Here’s another question for you. Has there ever been an occasion when you’ve been compelled to rub tobacco all over your shoes and socks? No? Again, me neither. Well, that was until I ordered a cup of tea at a small wooden house on day one of the trek. It was late afternoon and we’d caught our first glimpse of the Annapurna mountain range and were naturally feeling quite smug. That was until the mountains decided to remind us of just who runs the show up there and unleashed an almighty downpour. We found shelter at this hut and were offered an affectionate welcome by the proprietors, a friendly Nepalese couple who got the fire burning and the tea brewing. A group of Nepalese girls had also stopped and all of a sudden there came a burst of high-pitched shrieks (this became a common theme of the trip it would seem). We couldn’t really fathom why there was so much panic emanating from the group but were soon informed by our tea hosts that it was because of another mountain creature, one much smaller than the others we’d encounter, but of no less stature or influence. Leeches, yes, leeches had attached themselves to the girls’ feet and had done what leeches do. I remember thinking at the time I’m glad that’s not me as it looked both painful and less than appealing (understatement….it looked disgusting). Anyway we sat back down and sipped on the milky, hot tea. Our hosts however were quick to suggest we inspect our lower legs and feet, just to make sure we hadn’t succumbed to the blood suckers ourselves. I thought this was impossible as I had thick trousers on and walking trainers but just to reassure them I had a quick look. Sure enough, I was quite rightly wrong in my naive assumptions and the people who had spent their lives on this hillside were absolutely correct. As I removed my shoes I could instantly see about four or five leeches embedded in my socks and a couple more lining the edge of my shoes! Fortunately none had actually made it through so my flesh was intact but others weren’t so lucky. We jumped and hopped around this poor couple’s hut for a good five minutes trying to remove the pesky and surprisingly tough little worms and although we laughed I think each of us were using laughter to mask the genuine horror and dismay at the ghastly situation! Anyway, once we’d calmed down our tea providers told us the best way to deter the blood suckers is to cover the area of attack with tobacco and water. So for the next ten minutes we sat and we rubbed tobacco all over our shoes and socks. It seemed ridiculous but when you’re in the Himalayas you accept these kinds of scenarios as both necessary and imperative and as such, perfectly justifiable. We paid for our tea and newly acquired tobacco and bid farewell to the warm couple who had welcomed us into their humble abode. We’d arrived looking like drowned rats, behaved like hysterical banshees as we frantically flicked leeches across the room and left soon after looking like characters from Mary Poppins with a dirty black goo covering our footwear. Yet we left both warm and refreshed by the tea and even more significantly by the hospitality of the friendly couple on the hill.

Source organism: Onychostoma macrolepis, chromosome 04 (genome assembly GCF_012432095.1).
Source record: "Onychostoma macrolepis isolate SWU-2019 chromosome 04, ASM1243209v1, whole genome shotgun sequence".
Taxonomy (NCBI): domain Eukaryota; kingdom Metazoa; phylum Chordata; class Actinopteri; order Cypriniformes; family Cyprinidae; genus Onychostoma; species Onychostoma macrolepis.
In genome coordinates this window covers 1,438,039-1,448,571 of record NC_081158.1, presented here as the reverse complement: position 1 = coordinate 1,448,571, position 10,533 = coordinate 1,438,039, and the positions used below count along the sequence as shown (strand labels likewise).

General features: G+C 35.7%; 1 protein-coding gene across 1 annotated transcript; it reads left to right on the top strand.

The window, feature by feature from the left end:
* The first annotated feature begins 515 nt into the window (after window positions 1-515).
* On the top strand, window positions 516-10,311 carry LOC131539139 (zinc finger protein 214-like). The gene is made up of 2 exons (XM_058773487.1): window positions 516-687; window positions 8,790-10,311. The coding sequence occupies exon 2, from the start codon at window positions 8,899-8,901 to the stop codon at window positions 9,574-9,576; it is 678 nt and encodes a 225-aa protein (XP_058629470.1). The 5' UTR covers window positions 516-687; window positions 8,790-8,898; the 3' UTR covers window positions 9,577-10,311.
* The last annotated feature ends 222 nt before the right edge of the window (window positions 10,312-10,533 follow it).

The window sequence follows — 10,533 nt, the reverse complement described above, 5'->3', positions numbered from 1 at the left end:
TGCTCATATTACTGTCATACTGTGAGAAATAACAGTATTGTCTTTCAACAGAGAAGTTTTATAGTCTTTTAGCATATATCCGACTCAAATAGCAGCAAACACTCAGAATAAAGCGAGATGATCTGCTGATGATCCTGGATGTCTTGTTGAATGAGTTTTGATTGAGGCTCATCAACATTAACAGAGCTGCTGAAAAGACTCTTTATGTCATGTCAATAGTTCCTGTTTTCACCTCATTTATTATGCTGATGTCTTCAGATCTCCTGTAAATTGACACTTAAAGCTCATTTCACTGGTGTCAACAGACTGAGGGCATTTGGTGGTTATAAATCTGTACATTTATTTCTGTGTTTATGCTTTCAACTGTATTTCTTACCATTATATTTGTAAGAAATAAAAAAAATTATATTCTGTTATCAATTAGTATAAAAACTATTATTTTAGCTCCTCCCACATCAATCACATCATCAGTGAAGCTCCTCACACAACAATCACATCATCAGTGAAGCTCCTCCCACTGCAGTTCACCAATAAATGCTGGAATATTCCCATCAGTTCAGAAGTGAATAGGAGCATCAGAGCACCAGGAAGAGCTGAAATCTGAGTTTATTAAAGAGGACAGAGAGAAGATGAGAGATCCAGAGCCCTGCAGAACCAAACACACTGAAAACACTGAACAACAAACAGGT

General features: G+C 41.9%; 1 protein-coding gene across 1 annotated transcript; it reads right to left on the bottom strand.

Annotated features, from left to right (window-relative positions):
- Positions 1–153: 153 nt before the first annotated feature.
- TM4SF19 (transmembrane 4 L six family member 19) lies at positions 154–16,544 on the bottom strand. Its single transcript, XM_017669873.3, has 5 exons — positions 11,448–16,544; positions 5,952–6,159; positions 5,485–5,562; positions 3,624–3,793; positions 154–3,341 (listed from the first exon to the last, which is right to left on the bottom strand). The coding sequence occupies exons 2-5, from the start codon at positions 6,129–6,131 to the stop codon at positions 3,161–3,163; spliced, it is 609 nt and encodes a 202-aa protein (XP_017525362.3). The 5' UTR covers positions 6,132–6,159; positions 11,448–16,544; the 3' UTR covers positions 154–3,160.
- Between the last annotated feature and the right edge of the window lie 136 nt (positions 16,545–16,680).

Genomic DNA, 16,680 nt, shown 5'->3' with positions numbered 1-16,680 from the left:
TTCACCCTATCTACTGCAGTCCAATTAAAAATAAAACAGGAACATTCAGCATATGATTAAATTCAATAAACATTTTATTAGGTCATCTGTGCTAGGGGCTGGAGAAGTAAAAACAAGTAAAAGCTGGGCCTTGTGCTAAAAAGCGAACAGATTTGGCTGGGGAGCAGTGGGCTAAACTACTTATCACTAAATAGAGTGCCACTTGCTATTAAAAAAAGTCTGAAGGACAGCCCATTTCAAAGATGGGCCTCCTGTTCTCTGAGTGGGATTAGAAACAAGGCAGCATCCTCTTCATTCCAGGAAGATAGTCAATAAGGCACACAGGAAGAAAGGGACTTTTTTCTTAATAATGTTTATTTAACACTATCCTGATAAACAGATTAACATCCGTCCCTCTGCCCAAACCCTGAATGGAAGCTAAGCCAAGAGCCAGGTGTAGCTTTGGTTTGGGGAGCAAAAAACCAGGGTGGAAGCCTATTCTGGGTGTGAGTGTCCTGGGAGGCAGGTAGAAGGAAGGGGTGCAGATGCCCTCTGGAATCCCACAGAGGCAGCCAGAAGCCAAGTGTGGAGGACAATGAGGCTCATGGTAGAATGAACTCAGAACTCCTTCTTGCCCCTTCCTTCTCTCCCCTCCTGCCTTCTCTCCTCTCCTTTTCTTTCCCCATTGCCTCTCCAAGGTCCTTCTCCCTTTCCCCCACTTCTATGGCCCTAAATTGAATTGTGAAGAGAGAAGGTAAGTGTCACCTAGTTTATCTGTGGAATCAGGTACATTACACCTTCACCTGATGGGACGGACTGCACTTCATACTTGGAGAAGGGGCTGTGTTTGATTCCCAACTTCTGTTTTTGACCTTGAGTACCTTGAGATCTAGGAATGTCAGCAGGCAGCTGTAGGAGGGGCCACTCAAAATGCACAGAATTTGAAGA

Fortunately aside from these animal-related mishaps Nepal was a veritable wonderland of stunning views, friendly people and a level of peace and serenity that’s arguably impossible to find in many other places across the world. I’ll talk more about this next time but for now I’ll leave you with this photo of me, my useless bandana and our friendly leech deterring, tea making, mountain dweller friends.